A new issue brief authored by HMA Principal Donna Strugar-Fritsch, MPA, BSN, dispels myths about, and objections to, the use of medication-assisted treatments (MAT) to treat opioid addiction. The brief is a clear and concise look at MAT, how and why it works, and what its use can mean for those impacted by opioid use disorder.
This week, our In Focus section reviews the new 1332 State Relief and Empowerment Waiver resources released by the Centers for Medicare & Medicaid Services (CMS) on July 15, 2019. The new resources, intended to help states better understand regulations and reduce burdens associated with waiver application, include four waiver concept papers on how states can take advantage of the flexibility to wave certain Affordable Care Act (ACA) requirements, as well as their respective application templates. CMS has also released an updated application checklist of required elements.
A new online resource to bolster the ongoing response to the opioid crisis recently launched. The website, Addiction Free CA, hosts an interactive data dashboard, project resources, and treatment provider locator to support the California Medications for Addiction Treatment (MAT) Expansion Project.
This week, our In Focus section reviews the four new payment models addressing radiation oncology, kidney care, and end-stage renal disease released by the Centers for Medicare & Medicaid Services (CMS), through the Center for Medicare and Medicaid Innovation (CMMI) on July 10, 2019. Two of the models would be mandatory in randomly selected geographies and were published as proposed rules: the End-Stage Renal Disease Treatment Choices (ETC) and Radiation Oncology (RO) models. For these two proposed models, stakeholders have until what will likely be mid-September 2019 (60 days following publication of the forthcoming publication of the proposed rules in the federal register) to submit comments to CMS. The other two models are voluntary demonstrations: the Kidney Care First (KCF) and Comprehensive Kidney Care Contracting (CKCC) models. This is the first time this administration has proposed a mandatory model since the hip fracture and cardiac bundled payment models, which were cancelled in 2017. For these two models stakeholders will not have the opportunity to submit comments.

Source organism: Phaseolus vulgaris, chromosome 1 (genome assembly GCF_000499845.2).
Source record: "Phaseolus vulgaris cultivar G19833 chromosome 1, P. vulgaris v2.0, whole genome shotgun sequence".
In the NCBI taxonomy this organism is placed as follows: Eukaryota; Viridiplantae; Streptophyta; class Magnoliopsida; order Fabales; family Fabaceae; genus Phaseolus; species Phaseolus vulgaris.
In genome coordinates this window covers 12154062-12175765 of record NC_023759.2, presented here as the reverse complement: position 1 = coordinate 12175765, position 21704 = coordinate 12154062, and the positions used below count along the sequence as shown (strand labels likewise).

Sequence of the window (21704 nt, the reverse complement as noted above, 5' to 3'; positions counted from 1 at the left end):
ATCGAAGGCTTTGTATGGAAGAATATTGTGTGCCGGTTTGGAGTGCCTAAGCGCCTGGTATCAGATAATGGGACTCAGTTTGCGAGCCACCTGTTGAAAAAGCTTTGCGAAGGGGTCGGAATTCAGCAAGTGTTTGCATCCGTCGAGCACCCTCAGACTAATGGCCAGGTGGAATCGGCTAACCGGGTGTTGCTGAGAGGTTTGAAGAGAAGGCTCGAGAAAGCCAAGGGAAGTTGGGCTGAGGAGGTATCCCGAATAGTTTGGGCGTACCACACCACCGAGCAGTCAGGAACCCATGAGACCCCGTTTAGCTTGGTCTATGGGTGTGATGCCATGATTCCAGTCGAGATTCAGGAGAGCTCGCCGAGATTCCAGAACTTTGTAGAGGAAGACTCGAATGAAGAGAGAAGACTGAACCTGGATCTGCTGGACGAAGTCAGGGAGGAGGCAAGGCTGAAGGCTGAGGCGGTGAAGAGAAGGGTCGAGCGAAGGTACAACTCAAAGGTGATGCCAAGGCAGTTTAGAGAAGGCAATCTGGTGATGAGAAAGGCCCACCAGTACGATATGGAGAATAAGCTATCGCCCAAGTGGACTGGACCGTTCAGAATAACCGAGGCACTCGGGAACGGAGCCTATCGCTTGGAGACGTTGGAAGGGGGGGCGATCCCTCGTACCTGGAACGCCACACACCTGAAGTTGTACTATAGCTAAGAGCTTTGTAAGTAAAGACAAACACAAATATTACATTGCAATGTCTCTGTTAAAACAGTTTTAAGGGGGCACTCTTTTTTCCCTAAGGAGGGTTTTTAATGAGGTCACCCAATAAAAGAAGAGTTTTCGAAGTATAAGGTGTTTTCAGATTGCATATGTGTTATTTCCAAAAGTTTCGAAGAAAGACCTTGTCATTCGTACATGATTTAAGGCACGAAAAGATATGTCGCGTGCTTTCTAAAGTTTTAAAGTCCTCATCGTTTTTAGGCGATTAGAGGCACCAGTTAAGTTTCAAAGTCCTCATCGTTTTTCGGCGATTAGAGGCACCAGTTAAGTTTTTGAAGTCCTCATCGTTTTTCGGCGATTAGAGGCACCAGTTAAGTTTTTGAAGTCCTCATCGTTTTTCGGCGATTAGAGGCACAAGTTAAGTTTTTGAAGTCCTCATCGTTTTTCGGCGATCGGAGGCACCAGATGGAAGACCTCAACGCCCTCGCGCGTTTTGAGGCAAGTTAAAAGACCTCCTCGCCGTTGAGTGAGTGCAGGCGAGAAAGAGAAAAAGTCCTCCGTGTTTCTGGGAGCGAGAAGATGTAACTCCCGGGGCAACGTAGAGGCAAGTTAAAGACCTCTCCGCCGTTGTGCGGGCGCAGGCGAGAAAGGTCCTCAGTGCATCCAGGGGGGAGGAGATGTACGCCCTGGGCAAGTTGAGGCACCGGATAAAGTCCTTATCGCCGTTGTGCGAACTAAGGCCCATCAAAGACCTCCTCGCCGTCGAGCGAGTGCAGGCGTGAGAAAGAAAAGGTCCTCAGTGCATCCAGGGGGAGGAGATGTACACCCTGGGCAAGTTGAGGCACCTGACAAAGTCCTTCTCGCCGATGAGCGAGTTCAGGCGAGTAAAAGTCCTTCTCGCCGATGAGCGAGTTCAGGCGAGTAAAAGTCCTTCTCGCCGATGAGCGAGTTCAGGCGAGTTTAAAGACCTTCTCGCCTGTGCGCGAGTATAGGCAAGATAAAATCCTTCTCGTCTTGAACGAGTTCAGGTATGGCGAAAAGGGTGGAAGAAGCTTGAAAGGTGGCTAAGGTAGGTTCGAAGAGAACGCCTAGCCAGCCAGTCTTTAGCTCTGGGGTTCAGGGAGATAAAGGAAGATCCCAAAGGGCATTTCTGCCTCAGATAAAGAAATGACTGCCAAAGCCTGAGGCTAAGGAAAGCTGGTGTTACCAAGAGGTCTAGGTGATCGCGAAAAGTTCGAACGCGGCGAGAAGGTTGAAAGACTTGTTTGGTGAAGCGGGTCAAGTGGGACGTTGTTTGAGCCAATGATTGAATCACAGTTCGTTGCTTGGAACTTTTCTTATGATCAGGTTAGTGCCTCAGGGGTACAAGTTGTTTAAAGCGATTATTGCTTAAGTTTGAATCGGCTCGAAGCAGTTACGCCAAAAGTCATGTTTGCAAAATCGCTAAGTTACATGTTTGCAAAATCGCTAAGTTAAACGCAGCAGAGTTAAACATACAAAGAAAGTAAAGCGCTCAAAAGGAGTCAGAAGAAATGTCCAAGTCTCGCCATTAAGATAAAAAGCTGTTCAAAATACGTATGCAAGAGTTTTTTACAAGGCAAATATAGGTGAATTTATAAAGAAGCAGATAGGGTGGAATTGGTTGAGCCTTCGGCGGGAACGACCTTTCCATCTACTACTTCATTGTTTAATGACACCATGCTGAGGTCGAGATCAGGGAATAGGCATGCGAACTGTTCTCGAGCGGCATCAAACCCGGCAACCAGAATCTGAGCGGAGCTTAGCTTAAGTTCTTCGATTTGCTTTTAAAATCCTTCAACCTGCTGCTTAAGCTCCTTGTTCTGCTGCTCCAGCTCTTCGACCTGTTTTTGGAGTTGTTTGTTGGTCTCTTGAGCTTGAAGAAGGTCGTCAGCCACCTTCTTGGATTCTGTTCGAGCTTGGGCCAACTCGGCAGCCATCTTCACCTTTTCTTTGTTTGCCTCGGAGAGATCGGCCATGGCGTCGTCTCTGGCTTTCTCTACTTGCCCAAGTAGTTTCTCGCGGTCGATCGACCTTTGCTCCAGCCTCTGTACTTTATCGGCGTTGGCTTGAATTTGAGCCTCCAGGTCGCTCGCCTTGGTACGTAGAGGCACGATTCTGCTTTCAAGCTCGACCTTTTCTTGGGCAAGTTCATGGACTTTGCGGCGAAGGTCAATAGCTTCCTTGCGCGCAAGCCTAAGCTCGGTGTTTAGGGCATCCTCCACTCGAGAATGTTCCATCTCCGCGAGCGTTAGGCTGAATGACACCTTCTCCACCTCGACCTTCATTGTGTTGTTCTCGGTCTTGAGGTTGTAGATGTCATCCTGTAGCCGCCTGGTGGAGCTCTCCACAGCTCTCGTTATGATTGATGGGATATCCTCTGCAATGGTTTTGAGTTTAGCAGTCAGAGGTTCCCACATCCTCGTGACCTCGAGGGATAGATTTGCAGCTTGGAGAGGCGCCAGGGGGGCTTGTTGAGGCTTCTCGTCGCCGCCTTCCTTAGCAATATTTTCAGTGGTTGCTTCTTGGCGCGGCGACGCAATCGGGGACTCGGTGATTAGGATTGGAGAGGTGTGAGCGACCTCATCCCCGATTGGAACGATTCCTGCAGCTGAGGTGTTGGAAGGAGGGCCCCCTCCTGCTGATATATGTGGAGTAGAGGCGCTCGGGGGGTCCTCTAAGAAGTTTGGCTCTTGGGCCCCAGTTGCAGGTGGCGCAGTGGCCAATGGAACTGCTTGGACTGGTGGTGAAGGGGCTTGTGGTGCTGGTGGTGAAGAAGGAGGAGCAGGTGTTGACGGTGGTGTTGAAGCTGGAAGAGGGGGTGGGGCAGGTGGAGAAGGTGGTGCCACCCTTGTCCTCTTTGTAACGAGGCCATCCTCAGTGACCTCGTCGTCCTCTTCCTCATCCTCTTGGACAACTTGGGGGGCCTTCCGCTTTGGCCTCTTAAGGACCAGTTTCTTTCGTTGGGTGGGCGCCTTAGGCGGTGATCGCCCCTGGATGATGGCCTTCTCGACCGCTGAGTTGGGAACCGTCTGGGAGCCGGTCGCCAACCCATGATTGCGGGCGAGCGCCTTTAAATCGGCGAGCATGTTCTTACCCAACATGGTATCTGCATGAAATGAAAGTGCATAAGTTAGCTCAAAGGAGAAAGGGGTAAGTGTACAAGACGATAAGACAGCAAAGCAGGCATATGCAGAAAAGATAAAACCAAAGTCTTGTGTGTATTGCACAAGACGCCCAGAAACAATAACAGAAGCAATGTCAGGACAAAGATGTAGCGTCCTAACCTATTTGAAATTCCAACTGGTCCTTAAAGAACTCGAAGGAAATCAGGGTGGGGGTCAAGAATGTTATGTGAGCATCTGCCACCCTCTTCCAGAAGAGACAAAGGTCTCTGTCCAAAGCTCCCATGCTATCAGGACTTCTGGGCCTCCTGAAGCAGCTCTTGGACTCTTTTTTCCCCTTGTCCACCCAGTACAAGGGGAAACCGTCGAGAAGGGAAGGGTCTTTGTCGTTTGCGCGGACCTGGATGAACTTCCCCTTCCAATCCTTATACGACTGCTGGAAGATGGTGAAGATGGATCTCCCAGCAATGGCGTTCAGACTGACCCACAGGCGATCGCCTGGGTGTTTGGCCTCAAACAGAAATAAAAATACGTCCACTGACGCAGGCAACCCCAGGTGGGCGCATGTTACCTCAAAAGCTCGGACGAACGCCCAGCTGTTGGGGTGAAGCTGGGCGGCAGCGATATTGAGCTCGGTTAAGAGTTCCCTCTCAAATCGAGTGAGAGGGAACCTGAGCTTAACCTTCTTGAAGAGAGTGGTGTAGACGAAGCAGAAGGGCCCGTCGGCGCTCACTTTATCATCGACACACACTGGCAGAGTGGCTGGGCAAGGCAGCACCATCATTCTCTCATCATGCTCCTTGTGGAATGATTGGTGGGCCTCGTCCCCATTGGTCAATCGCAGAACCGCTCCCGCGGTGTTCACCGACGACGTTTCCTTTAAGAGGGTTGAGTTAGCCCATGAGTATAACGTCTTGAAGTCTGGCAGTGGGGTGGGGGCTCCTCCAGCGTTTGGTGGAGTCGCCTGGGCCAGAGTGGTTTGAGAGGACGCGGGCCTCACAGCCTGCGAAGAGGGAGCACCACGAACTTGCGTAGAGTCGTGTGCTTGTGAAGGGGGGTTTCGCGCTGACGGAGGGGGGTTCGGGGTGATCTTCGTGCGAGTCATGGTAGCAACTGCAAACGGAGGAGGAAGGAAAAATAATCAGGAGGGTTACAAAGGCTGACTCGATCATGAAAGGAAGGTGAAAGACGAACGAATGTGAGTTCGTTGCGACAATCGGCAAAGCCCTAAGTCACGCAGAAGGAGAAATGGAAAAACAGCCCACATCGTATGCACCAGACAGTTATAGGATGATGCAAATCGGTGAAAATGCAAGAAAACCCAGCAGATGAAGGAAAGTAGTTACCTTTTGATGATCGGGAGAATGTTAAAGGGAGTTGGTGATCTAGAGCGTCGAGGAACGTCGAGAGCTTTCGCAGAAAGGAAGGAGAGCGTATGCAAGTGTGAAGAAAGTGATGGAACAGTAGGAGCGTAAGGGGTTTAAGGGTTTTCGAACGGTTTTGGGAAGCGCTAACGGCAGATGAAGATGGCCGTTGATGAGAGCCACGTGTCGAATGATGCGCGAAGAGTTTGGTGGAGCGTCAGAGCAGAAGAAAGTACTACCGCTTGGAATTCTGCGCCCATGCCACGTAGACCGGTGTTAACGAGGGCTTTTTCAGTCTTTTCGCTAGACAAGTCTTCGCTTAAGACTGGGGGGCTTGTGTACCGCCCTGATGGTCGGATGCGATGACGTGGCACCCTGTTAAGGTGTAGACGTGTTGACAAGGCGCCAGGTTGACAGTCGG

This week, our In Focus section reviews the California fiscal 2019-20 budget. California Governor Gavin Newsom signed his first budget, and much of its related legislation on June 27, 2019. The budget appropriates $214.8 billion ($147.8 billion General Fund) in total spending with $19.2 billion in reserves. The total reserves includes $16.5 billion in the Rainy Day Fund, $1.4 billion in the Special Fund for Economic Uncertainties, $900 million in the Safety Net Reserve, and nearly $400 million in the Public School System Stabilization Account.